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  • The Race of Class: The Role of Racial Identity Production in the Long History of U.S. Working-Class Writing

    Benjamin Balthaser

    Chapter from the book: Nilsson M. & Lennon J. 2017. Working-Class Literature(s): Historical and International Perspectives.


    This chapter poses what may be a provocative question: What if we considered The Autobiography of Malcolm X (1965) as one of the most important U.S. working-class novels of the twentieth century? How might centering Malcolm X’s text as part of the working-class literary canon challenge ideas of both working-class literary tradition as well as the political meaning of its genealogy? Certainly, work by critics, such as Alan Wald, Bill V. Mullen, Barbara Foley and many others, have broadened our conception of the racial coordinates of mid-century radical working-class writing, noting not only the contributions of writers of color but the importance of anti-racism to the literary left since the late 1920s. And yet, this chapter goes one step further, suggesting that U.S. working class literature has always been about the production of a class identity through modes of racial looking, identification, and solidarity. Specifically, it explores the evolution of black nationalism, emphasizing how this political movement is also centrally concerned, although often under-recognized, with class. Using Lukács’ History and Class Consciousness (1968) and The Autobiography of Malcolm X (1965) as central texts, the chapter reads widely across working-class literature in the U.S. to analyze how working-class literature produces working-class subjectivity.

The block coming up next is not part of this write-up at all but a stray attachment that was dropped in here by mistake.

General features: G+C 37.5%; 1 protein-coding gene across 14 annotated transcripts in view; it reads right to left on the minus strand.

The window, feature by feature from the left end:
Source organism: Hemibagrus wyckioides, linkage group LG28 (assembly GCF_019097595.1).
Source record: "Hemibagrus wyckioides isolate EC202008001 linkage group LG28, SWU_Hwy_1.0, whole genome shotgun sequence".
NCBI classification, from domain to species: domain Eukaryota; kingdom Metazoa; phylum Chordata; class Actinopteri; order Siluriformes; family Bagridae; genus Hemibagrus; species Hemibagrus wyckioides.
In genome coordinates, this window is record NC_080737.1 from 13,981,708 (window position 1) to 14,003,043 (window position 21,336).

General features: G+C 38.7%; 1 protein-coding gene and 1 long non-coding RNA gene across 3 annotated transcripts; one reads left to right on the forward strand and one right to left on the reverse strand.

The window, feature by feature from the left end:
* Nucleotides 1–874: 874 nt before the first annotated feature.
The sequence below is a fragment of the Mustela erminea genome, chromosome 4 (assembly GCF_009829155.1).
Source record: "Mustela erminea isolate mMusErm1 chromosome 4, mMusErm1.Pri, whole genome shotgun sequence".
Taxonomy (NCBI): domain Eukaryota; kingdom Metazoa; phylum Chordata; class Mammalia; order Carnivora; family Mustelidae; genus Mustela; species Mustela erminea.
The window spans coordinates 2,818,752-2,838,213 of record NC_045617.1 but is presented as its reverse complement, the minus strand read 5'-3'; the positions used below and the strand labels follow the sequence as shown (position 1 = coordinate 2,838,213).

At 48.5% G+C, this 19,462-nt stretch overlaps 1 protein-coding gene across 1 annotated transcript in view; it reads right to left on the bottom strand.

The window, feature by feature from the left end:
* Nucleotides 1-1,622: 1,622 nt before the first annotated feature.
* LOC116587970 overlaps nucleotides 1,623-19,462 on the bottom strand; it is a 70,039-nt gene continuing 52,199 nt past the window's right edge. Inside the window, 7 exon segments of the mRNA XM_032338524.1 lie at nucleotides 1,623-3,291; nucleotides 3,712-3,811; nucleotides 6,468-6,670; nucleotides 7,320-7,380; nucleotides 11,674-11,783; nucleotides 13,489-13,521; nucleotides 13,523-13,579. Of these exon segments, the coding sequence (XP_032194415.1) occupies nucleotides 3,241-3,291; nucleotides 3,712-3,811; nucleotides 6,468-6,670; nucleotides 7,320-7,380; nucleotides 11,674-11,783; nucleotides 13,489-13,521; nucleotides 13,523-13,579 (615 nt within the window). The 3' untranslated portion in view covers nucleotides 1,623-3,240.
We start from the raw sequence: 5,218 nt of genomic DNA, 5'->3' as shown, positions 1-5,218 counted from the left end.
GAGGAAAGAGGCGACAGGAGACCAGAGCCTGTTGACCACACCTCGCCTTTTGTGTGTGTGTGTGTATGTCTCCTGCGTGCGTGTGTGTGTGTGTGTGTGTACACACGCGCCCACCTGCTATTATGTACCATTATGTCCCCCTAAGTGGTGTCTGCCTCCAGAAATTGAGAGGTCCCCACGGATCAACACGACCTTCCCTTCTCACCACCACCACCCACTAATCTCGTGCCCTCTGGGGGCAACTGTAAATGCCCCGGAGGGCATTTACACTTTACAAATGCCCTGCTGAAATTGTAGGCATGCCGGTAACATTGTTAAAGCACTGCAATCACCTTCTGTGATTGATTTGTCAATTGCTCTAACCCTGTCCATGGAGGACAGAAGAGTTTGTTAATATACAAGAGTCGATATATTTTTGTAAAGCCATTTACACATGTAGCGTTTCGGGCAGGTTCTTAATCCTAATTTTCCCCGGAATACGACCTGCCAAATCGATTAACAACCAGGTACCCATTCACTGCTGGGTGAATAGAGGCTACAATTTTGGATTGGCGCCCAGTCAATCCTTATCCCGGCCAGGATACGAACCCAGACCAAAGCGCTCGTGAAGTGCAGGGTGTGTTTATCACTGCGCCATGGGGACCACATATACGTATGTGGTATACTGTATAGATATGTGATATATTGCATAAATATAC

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    How to cite this chapter
    Balthaser, B. 2017. The Race of Class: The Role of Racial Identity Production in the Long History of U.S. Working-Class Writing. In: Nilsson M. & Lennon J (eds.), Working-Class Literature(s). Stockholm: Stockholm University Press. DOI: https://doi.org/10.16993/bam.c

    This is an Open Access chapter distributed under the terms of the Creative Commons Attribution 4.0 license (unless stated otherwise), which permits unrestricted use, distribution and reproduction in any medium, provided the original work is properly cited. Copyright is retained by the author(s).

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    Additional Information

    Published on Dec. 13, 2017


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